In the 1960s, many people across the United States were realizing that low literacy was an issue that needed addressing. A host of programs were created, many run by volunteers, to help people learn to read.
Most of the focus back then was on reading and writing for English speakers, though some programs also understood that many people also needed English conversation and literacy skills and some classes included a focus on those skills as well.
Fred Morris, Robert Laubach, Priscilla Gipson, and Bernice Smith, all from Texas, meet at the first National Affiliation for Literacy Advance (NALA) conference in St. Louis, MO, in 1969.
Frank Laubach founded Laubach Literacy in 1955, and Ruth Johnson Colvin founded Literacy Volunteers of America in 1962. (In 2002, Laubach Literacy merged with Literacy Volunteers of America to form ProLiteracy Worldwide.) Thousands of the volunteer literacy programs that grew up across the United States were based in these organizations, many following the Laubach Literacy method and focusing on concepts of “each one teach one”, and “if you can read, help someone who can’t”. These volunteer-based programs highlighted the immense value of volunteerism, and the power of personal attention and small-group relationships for adult learning.
Volunteer tutor-learner pair Josephine Weatherford and Geraldine Thompson meet in the Dallas Library for reading classes. In this video from October 1989, they talk about why the classes are important to them.
Click on the picture above to see the video (1 min 45 seconds).
SOURCE: KXAS-TV (Television station : Fort Worth, Tex.). [News Clip: Portrait J. Weatherford], video, October 14, 1989; Fort Worth, Texas. (texashistory.unt.edu/ark:/67531/metadc904976/: accessed April 22, 2022), University of North Texas Libraries, The Portal to Texas History, texashistory.unt.edu; crediting UNT Libraries Special Collections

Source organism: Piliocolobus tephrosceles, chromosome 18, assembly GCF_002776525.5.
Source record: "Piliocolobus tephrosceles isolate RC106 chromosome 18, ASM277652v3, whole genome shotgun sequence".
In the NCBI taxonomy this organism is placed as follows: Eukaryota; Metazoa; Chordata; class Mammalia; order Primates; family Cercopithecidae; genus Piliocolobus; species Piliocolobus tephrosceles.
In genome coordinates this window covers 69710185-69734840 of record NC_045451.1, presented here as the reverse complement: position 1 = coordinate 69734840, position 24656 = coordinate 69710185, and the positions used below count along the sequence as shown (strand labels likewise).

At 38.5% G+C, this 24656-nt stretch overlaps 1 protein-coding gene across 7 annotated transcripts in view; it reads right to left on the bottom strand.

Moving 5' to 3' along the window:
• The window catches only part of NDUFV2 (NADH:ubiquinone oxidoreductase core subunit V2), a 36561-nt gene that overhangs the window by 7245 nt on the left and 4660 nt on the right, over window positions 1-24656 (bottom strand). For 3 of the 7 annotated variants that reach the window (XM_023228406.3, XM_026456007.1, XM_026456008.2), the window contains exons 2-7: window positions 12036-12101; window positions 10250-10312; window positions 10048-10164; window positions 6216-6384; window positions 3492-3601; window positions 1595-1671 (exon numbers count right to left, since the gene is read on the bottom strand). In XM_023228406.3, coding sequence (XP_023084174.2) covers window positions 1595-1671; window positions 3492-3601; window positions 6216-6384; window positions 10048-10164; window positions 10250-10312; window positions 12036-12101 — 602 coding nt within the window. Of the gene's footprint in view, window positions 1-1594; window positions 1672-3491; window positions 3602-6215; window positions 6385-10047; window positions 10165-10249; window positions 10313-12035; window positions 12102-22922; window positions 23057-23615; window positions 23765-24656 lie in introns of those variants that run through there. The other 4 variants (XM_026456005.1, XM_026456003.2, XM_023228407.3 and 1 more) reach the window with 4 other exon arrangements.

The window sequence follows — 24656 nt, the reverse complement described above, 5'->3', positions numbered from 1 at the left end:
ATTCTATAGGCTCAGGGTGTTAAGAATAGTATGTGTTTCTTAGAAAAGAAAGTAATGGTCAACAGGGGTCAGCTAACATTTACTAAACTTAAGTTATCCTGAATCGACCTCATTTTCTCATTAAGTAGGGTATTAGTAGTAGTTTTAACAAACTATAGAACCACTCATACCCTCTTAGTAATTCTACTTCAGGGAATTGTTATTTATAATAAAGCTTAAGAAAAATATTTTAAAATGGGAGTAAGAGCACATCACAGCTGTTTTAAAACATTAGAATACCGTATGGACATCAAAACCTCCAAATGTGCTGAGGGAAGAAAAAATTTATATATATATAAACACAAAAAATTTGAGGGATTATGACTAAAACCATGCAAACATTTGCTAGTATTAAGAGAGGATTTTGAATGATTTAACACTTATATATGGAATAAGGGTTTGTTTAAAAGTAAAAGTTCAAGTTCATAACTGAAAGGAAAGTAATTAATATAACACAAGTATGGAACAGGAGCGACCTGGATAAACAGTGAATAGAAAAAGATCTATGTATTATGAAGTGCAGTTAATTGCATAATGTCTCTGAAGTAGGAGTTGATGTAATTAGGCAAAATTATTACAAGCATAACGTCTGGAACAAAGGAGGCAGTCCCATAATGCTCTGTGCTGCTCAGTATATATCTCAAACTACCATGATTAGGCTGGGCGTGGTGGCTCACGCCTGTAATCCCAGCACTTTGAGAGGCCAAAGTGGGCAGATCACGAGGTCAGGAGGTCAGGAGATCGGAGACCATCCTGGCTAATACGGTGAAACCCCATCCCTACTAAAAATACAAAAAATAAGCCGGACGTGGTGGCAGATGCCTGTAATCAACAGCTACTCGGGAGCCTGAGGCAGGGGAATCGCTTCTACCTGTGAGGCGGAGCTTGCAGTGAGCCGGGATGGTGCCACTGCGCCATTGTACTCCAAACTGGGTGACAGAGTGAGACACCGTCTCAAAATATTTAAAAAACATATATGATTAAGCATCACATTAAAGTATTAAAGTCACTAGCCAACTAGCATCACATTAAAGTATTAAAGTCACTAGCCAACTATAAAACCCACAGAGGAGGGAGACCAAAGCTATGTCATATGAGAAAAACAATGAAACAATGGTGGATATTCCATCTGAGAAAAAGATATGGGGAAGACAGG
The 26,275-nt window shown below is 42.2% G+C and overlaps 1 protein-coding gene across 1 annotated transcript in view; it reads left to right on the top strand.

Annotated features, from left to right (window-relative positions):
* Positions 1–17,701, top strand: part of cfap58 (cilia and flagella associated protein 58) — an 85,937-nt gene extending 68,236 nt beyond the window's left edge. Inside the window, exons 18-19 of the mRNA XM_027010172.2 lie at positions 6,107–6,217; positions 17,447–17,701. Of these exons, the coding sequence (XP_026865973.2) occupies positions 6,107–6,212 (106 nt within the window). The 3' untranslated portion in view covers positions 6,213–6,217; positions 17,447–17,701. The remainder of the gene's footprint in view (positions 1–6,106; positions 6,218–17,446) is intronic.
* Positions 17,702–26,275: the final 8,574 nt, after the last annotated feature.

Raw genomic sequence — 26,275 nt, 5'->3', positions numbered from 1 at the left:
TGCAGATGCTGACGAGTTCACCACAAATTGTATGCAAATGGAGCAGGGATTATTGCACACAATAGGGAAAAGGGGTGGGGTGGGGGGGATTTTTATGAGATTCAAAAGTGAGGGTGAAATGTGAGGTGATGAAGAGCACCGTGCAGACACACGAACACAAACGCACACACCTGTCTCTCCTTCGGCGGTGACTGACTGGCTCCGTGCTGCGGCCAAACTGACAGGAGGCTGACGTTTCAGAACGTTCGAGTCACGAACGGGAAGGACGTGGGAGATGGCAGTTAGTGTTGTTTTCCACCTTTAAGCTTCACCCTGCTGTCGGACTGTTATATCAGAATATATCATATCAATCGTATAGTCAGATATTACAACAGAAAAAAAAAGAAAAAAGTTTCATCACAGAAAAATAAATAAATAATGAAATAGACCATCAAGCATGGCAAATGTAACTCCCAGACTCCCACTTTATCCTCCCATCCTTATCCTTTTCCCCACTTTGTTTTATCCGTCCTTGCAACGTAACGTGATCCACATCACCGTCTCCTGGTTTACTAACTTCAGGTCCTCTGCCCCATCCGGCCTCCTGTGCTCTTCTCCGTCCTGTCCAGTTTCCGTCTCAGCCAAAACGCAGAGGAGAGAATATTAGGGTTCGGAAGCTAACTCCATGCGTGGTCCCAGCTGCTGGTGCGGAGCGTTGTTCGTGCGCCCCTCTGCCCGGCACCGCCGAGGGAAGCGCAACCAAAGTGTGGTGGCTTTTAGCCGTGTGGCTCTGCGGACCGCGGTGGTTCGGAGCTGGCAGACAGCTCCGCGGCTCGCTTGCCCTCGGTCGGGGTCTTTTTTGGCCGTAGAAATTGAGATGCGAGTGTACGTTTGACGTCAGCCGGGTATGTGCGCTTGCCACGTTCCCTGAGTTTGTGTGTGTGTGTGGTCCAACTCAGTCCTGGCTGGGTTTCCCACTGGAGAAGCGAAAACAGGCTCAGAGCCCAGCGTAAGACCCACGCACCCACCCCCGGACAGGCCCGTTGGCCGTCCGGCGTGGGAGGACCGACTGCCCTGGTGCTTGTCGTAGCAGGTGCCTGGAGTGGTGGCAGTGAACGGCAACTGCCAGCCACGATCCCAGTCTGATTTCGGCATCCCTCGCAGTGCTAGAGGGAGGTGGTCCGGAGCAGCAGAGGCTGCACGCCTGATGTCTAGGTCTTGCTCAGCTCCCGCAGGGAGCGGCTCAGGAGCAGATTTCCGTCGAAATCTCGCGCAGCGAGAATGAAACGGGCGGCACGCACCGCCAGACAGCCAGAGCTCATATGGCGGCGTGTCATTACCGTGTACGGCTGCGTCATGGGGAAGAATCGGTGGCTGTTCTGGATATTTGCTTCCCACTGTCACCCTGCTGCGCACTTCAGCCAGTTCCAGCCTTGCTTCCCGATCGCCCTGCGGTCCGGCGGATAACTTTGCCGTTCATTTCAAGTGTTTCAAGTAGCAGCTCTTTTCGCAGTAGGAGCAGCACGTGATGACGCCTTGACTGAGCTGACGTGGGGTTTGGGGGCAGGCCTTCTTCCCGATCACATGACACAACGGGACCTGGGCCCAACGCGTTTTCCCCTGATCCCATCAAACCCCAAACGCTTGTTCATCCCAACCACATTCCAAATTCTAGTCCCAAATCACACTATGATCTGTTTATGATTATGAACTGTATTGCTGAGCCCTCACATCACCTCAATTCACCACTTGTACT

Understanding that, as in other states, there were thousands of Texas adults who had fallen through the cracks of the education system and could neither read nor write, in the early 1980s Margaret Eisenbeck proposed the first adult literacy program in Austin to the Texas Education Agency. Leveraging a small grant with sweat equity, she created the Travis County Adult Literacy Council. As the first Executive Director, she later expanded the program to become Texas Adult Literacy Laubach.
On April 24, 1989, Texas Adult Literacy Laubach (TALL) incorporated in Austin, Texas, as a 501(c)(3) non-profit organization of the national Laubach Literacy Action. TALL’s purpose was to address the needs of established and evolving literacy programs through communication, education, and public awareness.
In August 2000, a joint task force of Literacy Volunteers of America and Laubach Literacy Action formed the Texas Association of Adult Literacy Councils (TAALC). On August 24, 2001, the TAALC Task Force agreed to operate under the name of TAALC and to retain the 501(c)3 status of TALL.
In February 2008, the Board of Directors voted to update the name of the organization to “Literacy Texas”. The new name reflected a new mission of inclusion to partner with city and county libraries, community colleges, universities, school districts, reading coalitions, community-based literacy councils, and faith-based literacy programs.
While much has changed since the 1960s, when adult literacy had such a focus, some things haven’t changed enough. Low adult literacy is still a challenge in Texas – you can read some sobering facts here – and for a variety of reasons, progress can be slow.
Literacy Texas believes that every person in Texas has the right to literacy. Our work today focuses on getting adult and family literacy providers the training and resources they need, to help people to the highest possible standard. Literacy Texas has a particular focus on community-based organizations, or CBOs. Read more about what we do here.